19. After the endpoint has been reached, record the final burette reading (to the nearest 0.02 mL).
Calculate the volume of potassium permanganate solution used to titrate FAS Sample 1.
20. Titrate FAS Samples 2 and 3 in a similar manner, recording initial and final volumes of potassium
permanganate solution used to the nearest 0.02 mL.
21. From the mass of each FAS sample, and from the volume of KMnO4 used to titrate the respective
samples, calculate three values for the molarity of your potassium permanganate solution, as well as
the average molarity. If any one of your individual molarities seems out-of-line from the other two,
you should consult with the instructor about performing a fourth standardization titration (using an
additional 1-g sample of FAS).
D. Analysis of the Iron Unknown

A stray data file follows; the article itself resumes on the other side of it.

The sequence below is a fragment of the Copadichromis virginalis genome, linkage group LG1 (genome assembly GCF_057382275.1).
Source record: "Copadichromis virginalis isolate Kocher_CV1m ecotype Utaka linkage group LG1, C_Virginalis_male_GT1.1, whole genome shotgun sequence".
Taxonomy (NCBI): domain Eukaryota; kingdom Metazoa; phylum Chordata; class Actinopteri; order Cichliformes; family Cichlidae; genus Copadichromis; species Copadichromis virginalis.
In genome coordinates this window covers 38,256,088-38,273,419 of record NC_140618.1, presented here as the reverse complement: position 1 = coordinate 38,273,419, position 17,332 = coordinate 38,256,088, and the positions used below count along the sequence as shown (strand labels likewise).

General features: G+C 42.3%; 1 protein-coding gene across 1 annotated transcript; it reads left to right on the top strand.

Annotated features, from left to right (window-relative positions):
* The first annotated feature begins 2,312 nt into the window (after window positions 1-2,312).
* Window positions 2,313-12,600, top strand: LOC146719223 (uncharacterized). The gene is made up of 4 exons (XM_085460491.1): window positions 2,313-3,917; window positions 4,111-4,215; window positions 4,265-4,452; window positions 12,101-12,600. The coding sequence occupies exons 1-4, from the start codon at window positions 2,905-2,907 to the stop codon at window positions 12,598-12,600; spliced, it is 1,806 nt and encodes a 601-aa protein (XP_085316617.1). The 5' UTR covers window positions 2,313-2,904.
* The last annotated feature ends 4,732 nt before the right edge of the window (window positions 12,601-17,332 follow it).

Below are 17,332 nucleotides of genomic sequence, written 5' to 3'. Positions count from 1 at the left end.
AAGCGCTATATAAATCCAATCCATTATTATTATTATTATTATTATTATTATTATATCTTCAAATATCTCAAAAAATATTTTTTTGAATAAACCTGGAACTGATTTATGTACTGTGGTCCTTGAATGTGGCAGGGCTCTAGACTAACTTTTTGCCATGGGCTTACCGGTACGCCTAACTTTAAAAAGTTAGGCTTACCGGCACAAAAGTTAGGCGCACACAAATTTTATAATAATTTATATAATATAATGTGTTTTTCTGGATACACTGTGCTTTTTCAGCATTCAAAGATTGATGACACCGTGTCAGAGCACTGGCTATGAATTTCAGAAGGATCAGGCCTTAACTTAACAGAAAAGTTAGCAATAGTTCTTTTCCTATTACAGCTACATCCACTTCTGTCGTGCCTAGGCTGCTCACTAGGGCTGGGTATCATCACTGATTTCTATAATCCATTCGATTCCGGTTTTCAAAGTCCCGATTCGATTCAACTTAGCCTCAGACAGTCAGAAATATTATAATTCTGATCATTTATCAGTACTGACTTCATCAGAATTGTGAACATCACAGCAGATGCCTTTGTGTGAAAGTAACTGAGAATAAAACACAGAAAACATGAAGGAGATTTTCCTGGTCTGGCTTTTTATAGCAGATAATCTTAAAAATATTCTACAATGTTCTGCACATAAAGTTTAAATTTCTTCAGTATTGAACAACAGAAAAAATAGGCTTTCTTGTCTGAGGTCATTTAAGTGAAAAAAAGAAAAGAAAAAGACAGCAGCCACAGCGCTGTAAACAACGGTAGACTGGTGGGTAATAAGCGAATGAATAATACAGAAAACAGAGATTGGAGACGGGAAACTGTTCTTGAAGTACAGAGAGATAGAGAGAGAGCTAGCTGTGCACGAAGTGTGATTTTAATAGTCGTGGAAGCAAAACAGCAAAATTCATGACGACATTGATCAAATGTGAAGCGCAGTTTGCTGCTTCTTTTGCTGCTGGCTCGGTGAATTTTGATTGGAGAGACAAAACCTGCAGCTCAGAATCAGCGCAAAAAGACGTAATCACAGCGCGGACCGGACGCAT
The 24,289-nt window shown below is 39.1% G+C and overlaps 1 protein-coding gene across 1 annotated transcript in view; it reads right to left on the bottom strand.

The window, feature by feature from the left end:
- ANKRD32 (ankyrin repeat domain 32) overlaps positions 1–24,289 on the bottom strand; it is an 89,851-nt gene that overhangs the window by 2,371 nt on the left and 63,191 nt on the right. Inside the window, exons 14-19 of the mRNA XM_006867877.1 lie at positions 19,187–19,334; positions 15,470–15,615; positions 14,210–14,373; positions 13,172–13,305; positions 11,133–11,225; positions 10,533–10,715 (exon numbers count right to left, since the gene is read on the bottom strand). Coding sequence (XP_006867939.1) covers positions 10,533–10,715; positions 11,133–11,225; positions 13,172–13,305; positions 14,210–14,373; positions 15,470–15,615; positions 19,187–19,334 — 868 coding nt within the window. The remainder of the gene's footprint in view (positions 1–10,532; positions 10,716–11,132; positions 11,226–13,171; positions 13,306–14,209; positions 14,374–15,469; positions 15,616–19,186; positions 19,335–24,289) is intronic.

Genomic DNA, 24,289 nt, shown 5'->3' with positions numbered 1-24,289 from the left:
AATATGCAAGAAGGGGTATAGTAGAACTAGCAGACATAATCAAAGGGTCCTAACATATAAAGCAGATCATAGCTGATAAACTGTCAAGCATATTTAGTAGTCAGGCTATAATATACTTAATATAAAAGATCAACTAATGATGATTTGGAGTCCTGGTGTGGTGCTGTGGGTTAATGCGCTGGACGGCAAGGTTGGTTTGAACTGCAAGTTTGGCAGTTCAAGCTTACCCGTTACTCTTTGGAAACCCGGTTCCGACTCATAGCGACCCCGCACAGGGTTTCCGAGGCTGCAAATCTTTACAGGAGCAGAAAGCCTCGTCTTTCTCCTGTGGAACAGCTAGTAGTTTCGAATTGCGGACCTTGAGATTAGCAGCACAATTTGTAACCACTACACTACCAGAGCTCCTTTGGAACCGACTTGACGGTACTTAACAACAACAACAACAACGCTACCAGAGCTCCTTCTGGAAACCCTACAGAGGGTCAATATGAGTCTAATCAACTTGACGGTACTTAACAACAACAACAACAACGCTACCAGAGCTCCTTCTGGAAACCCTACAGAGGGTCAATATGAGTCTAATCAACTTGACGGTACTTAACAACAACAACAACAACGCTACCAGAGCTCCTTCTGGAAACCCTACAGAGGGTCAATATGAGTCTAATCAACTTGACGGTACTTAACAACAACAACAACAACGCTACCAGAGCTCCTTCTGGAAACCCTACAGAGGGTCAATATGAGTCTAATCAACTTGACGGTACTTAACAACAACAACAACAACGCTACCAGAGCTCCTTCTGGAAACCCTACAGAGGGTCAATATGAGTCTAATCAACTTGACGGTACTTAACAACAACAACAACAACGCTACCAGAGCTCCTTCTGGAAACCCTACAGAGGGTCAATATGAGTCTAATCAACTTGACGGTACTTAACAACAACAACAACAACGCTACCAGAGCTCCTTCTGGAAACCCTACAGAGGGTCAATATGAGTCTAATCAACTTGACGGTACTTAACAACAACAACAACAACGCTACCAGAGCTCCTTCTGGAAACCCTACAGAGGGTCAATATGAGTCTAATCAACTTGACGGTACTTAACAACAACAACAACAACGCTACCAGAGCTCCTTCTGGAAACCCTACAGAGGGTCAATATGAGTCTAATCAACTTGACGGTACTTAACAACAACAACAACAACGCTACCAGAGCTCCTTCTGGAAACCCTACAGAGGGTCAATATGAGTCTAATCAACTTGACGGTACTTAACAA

22. Your instructor will provide you with an iron unknown, and will inform you of the approximate
sample size to weigh out. Prepare three samples of the iron unknown as you performed in Part B for
the primary standard FAS, being sure to add the sulfuric acid required for the reaction, and being
sure to keep the masses of the samples to the amount indicated by the instructor.
23. Titrate the iron unknown samples as described in Part C above, recording initial and final volumes to
the nearest 0.02 mL. Calculate the volume of permanganate solution required to reach the pale pink
endpoint for each sample.
24. From the volume required to titrate each unknown sample, and the average molarity of the KMnO 4
solution, calculate the number of moles of potassium permanganate required for each iron sample.
25. From the number of moles of potassium permanganate required for titration of each iron sample,
calculate the number of moles of iron present in each unknown sample.
26. From the number of moles of iron present in each sample, and the molar mass of iron, calculate the